Michiana Chronicles: Cleaning is dangerous
Do you have that thing in your house that desperately needs to be dealt with? The pile of debris or that stack of bins or the closet where you hide the bodies of unwanted houseguests? I had a few totes in the dining room for too long. We used them every week, but we don’t have a lot of space in there, so they inhibited our daily life. My husband was working from home one Friday afternoon and I gleefully addressed the totes, squared off, picked them up and headed to the basement where they belonged. As I sauntered past my darling hubby, I grinned widely and proudly declared that after MONTHS I was returning the eyesore to its rightful place in the basement.
I was unfortunately overconfident in my abilities. I apparently skipped a few crucial stairs on my way to the basement. My husband came running as totes went flying (one made it into the basement end over end down the stairs unaccompanied). I knelt awkwardly on the landing gasping in pain. I have always been clumsy and falling feels like a hobby at this point. I began to check myself out and knew I’d hurt my ankle, but then it all got fuzzy. John was there at my side, fortunately, as I went into shock. I’m not sure why that happened, but it was scary. He gently coaxed me along with his warm presence and a glass of water. After a while I scootched on my butt back up the steps and to the couch to ice my ankle. As my leg changed shape and color, we decided x-rays were in order. We begged crutches off my sweet neighbor to avoid an ambulance ride. When all was said and done, I had a broken leg and needed surgical correction for damage around my ankle. I should have left the freakin’ totes in the blankety blank dining room. The last time I broke my foot I was carrying a vacuum cleaner up the stairs. Cleaning is DANGEROUS. I do not recommend it.
I had to be completely off the leg for a hideously long time. About eight weeks. Now don’t get me wrong, laying on the couch like the Queen of Sheba suits me just fine. For a few days. After that everyone in the house wants to start crying. I neighbor-sourced a knee scooter and moved into our downstairs sunroom/guestroom. My fashion choices centered on the boot, then the cast, and my energy level any given day. Sleeping in the clunky cast I named “Big Bertha” was crummy…moving was crummy…not moving was crummy.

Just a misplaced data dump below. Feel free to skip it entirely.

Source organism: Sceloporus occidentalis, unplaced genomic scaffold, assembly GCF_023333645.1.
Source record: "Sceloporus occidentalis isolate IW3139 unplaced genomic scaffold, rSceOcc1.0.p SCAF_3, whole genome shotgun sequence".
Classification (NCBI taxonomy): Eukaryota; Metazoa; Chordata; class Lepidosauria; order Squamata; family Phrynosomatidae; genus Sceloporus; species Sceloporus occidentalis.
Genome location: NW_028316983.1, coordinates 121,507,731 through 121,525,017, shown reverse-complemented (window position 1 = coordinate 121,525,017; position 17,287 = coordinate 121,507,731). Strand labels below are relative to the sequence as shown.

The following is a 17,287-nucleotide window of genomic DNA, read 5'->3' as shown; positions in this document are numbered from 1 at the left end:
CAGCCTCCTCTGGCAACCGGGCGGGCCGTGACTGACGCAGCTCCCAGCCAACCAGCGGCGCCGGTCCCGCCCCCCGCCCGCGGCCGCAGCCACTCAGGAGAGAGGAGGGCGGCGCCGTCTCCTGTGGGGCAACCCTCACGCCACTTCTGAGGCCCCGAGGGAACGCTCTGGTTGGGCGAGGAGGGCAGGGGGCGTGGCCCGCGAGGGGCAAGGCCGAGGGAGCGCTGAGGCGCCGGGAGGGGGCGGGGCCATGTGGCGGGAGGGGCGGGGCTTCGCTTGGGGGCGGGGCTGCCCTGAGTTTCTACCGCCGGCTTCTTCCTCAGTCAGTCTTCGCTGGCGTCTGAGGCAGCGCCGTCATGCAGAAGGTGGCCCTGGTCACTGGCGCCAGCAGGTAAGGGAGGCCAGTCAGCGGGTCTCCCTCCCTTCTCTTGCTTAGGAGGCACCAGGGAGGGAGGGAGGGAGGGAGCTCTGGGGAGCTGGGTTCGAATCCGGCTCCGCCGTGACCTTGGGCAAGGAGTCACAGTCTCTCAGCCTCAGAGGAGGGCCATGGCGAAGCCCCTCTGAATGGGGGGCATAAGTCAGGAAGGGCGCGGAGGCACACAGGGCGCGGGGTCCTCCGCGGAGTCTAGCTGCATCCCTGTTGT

I was whiny and demanding and couldn’t drink my sorrows away because I had to be fully with it to move my body safely. Even sober and not cleaning the house I fell, tottering off the scooter, falling with crutches, hopping wrong and crashing on down to the floor. After the sixth time, my friends threatened to buckle me into a wheelchair. I didn’t leave the house often. It was too hard, too scary. I was very grateful to stay home, to not have a job that needed me to show up on two legs. My friends made food, brought flowers, cleaned and sat beside me on the couch. I left the house with loving escorts so if (and when) I fell, help would be right there.
Now I am on the other side of the mountain. I can put weight on my ankle, but it isn’t easy. I’m still using all the scooters and crutches and it is frustrating. The physical therapy is helpful but unpleasant. Even folks who love me most are likely tired of hearing “Hey, would you mind getting-me thatsockacupofcoffeemycrutchthebook?” and “While you are up, could you please refillthebirdfeedergetthedoorletthedoginhandmethatpillowrunthevaccum?” I’m sick of me too. I feel guilty and foolish and there isn’t much I can do about any of it. I say thank you A LOT. I’ve hired some folks to do some things to hopefully take the pressure off my friends & family. I have made too many purchases on Amazon. Again.
John brought me to one of my doctor appointments and I noticed a young woman in my situation. She had a Big Bertha Boot of her own and a walker. She was alone. I ache for folks doing this sort of thing all by themselves. I wonder if it is by choice or simply circumstance. Friends beside you make most things better. I hope that each of us has someone beside us for the hard times, and the good times too. Maybe you can even get them to carry your thing back to that place for you!
Music: Soundtrack from "The Cleaning Lady" by Mark Isham